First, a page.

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The moon is coming down to Earth… eventually

Eventually, Earth’s rotation will slow until it is locked to the moon's orbital period. At this point, Earth will still be rotating faster than it orbits the sun and the smaller tidal bulge due to the sun's gravity will continue to slow Earth’s rotation. Earth's tidal bulge will then begin to lag the moon's orbital motion, the pull will be acting in reverse and the moon will slowly start to spiral back towards the Earth.
cc_full moon view from northern hemisphere - wikipedia.org
Full moon viewed from northern hemisphere.

The current drought for planetary observing continues with everything but Mars either too close to the sun or the horizon. So, this month’s topic will be some esoteric facts about our moon.

• Last quarter April 4 at 03:02

• New moon April 11 at 19:30

• Close approach to Mars April 16 at 23:00

• First quarter April 19 at 23:59

• Full moon April 26 at 20:31, perigee early April 27, large tides

The current prevailing theory of the moon’s origin is that early Earth was struck by a Mars-sized body about half the diameter of the proto-Earth and about one-tenth its mass. A glancing blow would likely leave a debris field in orbit around Earth, which would have accreted to form what is now our satellite. This hypothesis would help explain the 23-1/2 degree tilt of Earth’s axis and our resultant seasons.

The ratio of oxygen isotopes in lunar samples is essentially identical to terrestrial rocks, which suggests the moon formed from Earth’s post-impact debris field. 

Although the moon is now about 385,000 km (240,000 miles) from Earth, it formed much closer to Earth and slowly moved farther away. This was due to the tidal interactions between Earth and moon, which cause both to bulge towards the other.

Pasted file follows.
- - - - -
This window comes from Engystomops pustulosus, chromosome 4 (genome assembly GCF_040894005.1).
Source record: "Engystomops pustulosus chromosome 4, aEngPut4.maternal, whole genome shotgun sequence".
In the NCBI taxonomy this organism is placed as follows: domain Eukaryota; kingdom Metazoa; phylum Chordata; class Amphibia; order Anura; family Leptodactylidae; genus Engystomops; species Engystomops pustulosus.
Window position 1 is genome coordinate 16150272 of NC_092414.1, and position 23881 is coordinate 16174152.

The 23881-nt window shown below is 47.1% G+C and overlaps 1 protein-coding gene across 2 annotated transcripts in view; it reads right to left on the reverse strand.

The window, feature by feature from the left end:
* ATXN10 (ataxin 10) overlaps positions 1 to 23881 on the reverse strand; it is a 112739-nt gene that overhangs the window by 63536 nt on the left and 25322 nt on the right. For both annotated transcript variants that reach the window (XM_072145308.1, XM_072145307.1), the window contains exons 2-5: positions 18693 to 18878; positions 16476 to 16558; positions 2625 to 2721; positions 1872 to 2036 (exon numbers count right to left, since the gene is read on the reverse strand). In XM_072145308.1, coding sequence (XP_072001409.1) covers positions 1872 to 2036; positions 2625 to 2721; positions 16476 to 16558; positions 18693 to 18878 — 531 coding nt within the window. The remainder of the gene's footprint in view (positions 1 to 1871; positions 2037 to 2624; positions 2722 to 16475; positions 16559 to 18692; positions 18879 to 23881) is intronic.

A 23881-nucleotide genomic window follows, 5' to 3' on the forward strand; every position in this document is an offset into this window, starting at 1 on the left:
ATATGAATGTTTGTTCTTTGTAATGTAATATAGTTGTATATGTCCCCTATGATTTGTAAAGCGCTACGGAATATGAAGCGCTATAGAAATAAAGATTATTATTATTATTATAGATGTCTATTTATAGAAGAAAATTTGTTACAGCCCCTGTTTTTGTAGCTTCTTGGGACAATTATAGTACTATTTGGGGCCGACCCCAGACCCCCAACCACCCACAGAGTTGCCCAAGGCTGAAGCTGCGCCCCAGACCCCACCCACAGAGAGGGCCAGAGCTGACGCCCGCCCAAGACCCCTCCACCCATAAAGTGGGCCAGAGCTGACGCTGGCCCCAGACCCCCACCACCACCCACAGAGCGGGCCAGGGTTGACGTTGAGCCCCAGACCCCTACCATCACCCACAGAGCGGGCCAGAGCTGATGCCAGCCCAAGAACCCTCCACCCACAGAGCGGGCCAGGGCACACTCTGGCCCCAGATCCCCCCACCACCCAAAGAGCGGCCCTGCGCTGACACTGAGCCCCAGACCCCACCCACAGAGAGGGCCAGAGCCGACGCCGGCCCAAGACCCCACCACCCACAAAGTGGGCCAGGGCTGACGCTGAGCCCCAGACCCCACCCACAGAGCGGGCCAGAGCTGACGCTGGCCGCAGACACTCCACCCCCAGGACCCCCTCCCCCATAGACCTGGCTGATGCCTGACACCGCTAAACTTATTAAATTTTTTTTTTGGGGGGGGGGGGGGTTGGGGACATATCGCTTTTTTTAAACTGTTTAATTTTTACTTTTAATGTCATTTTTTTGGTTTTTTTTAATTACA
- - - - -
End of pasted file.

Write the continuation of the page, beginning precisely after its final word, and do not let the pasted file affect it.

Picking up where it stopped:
While the ocean clearly rises and falls depending on the moon’s location, Earth itself does too, although to a lesser extent. Earth’s rotation tends to carry this bulge with it, with the result that the bulge, being slightly closer to the moon, adds a slight forward component to the attraction of Earth’s gravity. This slightly pulls the moon in the same direction as Earth’s rotation, slowly pulling the moon into a higher orbit while at the same time slightly slowing down the Earth’s rotation – a transfer of angular momentum from Earth to moon. 

The moon’s orbital radius is increasing by about 38 mm (about an inch and a half) per year, meaning that when Neil and Buzz walked around up there the moon was about their average height closer to the Earth.

The same thing happened to the moon: whatever rotation it had was slowed by the force of Earth’s gravity on its tidal bulge, so that it is now tidally locked to Earth and its rotational period equals its orbital period. 

Eventually, Earth’s rotation will slow until it, too, is locked to the moon’s orbital period. At this point, Earth will still be rotating faster than it orbits the sun and the smaller tidal bulge due to the sun’s gravity will continue to slow Earth’s rotation.

Earth’s tidal bulge will then begin to lag the moon’s orbital motion, the pull will be acting in reverse and the moon will slowly start to spiral back towards the Earth.

The moon will move ever closer until it reaches 18,470 km (11,470 miles) above the Earth, a point known as the Roche limit. This is the radius inside which the tidal forces pulling objects apart exceed their mutual attraction due to gravity. 

Fragmented moon

Ultimately, our moon will begin to fragment and we’ll have a ring like Saturn.

This forecast of Earth – moon orbital interactions was a couple of lectures in a fascinating astrophysics course I took about 50 years ago. I can’t remember whether this would occur before or after the sun turns into a red giant and fries us in about five billion years from now but I think I’m safe in saying that at my age I don’t have to worry about it.

The Royal Astronomical Society of Canada has a number of observing programs, among them “Explore the Moon,” one for telescope use and another for binoculars. Either is highly recommended. 

At 7 p.m. on April 10, 2021, the Sunshine Coast branch will hold its monthly Zoom meeting online to present Dr. Janok P. Bhattacharya, Susan Cunningham Research Chair in Geology at the School of Earth, Environment and Society (SEES), McMaster University, Hamilton, ON, whose topic will be The Origin of Life and Martian Possibilities. Details are available online.

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